Fayetteville, having caught the eye of publications that have placed it atop their versions of ‘America’s Most Livable Cities’ lists, is Mayberry in the Mountains. Southeastern Conference college towns have an advantage in my book, but this one has the natural beauty going along with everything else most similar college towns do. Arkansans who I know commonly tout the attractiveness of their state, but are not always paid attention to. It is out of the way most for most of my trips. I should have listened to them earlier. It is so scenic and I plan on going back.
Continuing up the Walton corridor, the cleanliness of the area gives you a sense that Wal-Mart’s money trickled into Bentonville’s public areasand surrounding areas. It is so nice.
Simply stated, the Fayetteville through Bentonville to Missouri corridor is mountainous, forested, clean, scenic and worth checking out if you have any liking of the outdoors. Few people advised me to go there, but now I am advising you. Go there.
Still in the dark about Kansas
I-70 intersects the less populated parts of Kansas. This is the only part I saw and it made me want to drive through it faster. I credit Kansas for supporting our country’s agriculture, but I cannot say much more about it. Some people may like pretending to live on the moon by living in Kansas, but I found little stimulation there. One positive trait I gleaned was the catchiness of University of Kansas’s ‘Rock-Chalk Jayhawk’ battle cry. That sounds cool.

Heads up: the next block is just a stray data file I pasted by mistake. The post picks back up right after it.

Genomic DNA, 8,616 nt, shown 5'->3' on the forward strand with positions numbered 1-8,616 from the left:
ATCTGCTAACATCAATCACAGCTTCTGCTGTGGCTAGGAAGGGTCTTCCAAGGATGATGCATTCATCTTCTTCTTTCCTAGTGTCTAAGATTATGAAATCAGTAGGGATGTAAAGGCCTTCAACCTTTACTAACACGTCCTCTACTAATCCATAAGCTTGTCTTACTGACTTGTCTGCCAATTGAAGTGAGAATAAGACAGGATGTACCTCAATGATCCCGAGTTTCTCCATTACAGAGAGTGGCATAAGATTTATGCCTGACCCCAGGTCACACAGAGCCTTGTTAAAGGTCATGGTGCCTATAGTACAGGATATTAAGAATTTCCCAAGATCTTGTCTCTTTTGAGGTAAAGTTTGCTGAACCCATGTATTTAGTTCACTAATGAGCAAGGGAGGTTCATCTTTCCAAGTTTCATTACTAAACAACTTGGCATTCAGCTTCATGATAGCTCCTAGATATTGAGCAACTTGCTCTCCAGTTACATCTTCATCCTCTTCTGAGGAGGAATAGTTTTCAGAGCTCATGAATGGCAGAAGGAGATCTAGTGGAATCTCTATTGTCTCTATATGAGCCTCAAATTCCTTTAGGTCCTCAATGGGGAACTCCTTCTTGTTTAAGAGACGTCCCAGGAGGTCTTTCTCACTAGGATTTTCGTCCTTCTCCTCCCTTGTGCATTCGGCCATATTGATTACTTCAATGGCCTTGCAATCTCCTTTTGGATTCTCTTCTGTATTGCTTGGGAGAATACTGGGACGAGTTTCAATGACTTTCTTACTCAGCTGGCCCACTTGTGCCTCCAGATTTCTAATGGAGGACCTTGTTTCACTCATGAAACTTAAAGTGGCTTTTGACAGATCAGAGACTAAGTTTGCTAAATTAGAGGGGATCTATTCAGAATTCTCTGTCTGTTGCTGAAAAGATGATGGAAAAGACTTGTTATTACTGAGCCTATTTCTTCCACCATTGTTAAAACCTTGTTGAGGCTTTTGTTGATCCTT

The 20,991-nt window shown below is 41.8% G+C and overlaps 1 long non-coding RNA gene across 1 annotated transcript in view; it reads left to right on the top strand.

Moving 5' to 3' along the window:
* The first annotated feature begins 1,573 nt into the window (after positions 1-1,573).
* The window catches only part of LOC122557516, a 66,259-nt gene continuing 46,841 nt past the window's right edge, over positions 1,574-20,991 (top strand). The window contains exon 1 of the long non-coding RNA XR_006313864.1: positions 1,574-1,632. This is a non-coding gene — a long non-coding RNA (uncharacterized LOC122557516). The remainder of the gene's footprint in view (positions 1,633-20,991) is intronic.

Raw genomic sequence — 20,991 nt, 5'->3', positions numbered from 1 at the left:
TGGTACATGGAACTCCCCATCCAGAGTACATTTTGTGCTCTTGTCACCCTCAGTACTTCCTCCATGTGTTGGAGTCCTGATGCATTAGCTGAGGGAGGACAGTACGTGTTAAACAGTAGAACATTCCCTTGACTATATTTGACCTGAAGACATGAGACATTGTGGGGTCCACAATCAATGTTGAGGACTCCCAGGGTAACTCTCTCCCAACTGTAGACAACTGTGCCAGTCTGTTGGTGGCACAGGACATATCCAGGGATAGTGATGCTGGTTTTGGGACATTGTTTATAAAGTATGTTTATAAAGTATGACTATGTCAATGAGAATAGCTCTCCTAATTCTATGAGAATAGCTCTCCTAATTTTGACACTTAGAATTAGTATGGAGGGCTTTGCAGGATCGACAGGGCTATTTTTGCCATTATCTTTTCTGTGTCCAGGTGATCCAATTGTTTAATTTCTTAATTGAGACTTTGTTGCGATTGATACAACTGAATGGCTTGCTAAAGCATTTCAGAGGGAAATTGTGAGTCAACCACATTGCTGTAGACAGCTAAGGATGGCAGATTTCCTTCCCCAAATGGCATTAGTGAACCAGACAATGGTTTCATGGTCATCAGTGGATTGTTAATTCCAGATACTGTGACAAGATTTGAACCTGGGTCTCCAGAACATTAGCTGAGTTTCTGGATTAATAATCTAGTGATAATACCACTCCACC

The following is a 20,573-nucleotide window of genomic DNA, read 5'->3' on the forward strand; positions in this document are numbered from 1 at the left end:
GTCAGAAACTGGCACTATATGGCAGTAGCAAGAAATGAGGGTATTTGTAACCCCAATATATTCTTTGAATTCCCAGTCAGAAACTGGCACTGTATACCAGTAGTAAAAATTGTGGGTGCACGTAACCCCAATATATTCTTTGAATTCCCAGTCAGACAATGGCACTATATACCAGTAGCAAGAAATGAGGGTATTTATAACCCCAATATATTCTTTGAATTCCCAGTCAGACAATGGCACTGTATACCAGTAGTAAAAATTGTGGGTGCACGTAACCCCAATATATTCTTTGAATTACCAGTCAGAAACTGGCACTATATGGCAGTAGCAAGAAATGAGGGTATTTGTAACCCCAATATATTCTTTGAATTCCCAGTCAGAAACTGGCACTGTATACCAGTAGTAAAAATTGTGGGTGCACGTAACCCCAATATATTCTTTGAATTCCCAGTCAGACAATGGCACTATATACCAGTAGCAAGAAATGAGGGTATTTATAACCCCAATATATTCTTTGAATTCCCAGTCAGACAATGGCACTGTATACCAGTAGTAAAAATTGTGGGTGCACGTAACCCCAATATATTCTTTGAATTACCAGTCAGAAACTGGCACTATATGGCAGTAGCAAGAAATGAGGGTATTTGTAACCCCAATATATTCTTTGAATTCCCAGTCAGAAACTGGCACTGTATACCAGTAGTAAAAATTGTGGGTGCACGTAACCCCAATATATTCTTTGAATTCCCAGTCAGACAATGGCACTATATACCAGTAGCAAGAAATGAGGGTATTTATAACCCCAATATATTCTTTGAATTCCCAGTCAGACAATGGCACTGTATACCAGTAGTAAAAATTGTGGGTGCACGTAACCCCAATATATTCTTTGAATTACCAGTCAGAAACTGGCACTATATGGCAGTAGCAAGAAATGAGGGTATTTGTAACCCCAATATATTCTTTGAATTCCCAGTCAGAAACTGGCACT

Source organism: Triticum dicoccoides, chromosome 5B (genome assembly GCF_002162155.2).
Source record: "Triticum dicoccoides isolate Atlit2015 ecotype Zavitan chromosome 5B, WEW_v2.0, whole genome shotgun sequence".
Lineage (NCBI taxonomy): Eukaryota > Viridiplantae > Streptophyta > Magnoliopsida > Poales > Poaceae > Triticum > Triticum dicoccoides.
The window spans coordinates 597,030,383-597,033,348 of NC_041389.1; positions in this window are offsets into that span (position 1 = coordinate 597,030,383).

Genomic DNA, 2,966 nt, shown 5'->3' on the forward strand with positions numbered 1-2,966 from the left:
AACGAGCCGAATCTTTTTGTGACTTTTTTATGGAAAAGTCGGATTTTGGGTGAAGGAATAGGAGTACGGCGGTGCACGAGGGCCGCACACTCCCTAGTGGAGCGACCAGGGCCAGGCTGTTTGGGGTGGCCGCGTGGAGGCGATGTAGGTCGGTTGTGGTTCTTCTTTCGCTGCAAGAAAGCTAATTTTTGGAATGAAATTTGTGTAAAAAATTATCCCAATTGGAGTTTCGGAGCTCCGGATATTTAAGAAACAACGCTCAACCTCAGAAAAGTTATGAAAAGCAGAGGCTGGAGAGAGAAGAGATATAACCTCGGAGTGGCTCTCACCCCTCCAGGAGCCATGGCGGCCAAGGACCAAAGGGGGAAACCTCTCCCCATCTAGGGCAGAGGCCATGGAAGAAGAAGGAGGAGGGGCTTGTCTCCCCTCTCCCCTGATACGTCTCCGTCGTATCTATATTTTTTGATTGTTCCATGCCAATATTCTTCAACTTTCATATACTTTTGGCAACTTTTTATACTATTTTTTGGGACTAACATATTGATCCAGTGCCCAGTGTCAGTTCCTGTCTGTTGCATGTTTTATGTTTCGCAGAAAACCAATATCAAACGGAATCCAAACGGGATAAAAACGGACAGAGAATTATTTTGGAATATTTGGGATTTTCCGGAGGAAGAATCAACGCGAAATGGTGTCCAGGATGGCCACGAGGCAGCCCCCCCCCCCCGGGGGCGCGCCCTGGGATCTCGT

To sum up what I learned about Kansas: there are sunny days; you can drive fast there; the University has a cool mascot; and a disproportionate amount of food is grown there. I need to go back and learn more about it.
Colorado, let me count the ways
After enduring Kansas on I-70 West, I was rewarded by a noticeable improvement in scenery and plant life (I don’t mean marijuana) immediately after crossing into Colorado. You reach the Eastern Colorado border and start the gradual climb to Denver. It feels like you go from a moderate altitude to a mile above sea-level over the course of an hour drive. It is like God built a gradually inclining ramp from the Eastern Colorado border to the Mile High City.
The trip to Denver from the East is only outdone by the trip leaving Denver to head west. Vail Pass gets the reward for my favorite part of this segment, but surrounding areas are a close second. The views overtake your senses on this part of the drive. Green, forested mountains with rivers winding around and through the highway make it too much to take in on a single drive. It made me consider where I might go should I have good business fortune one day. I nearly stopped my trip there.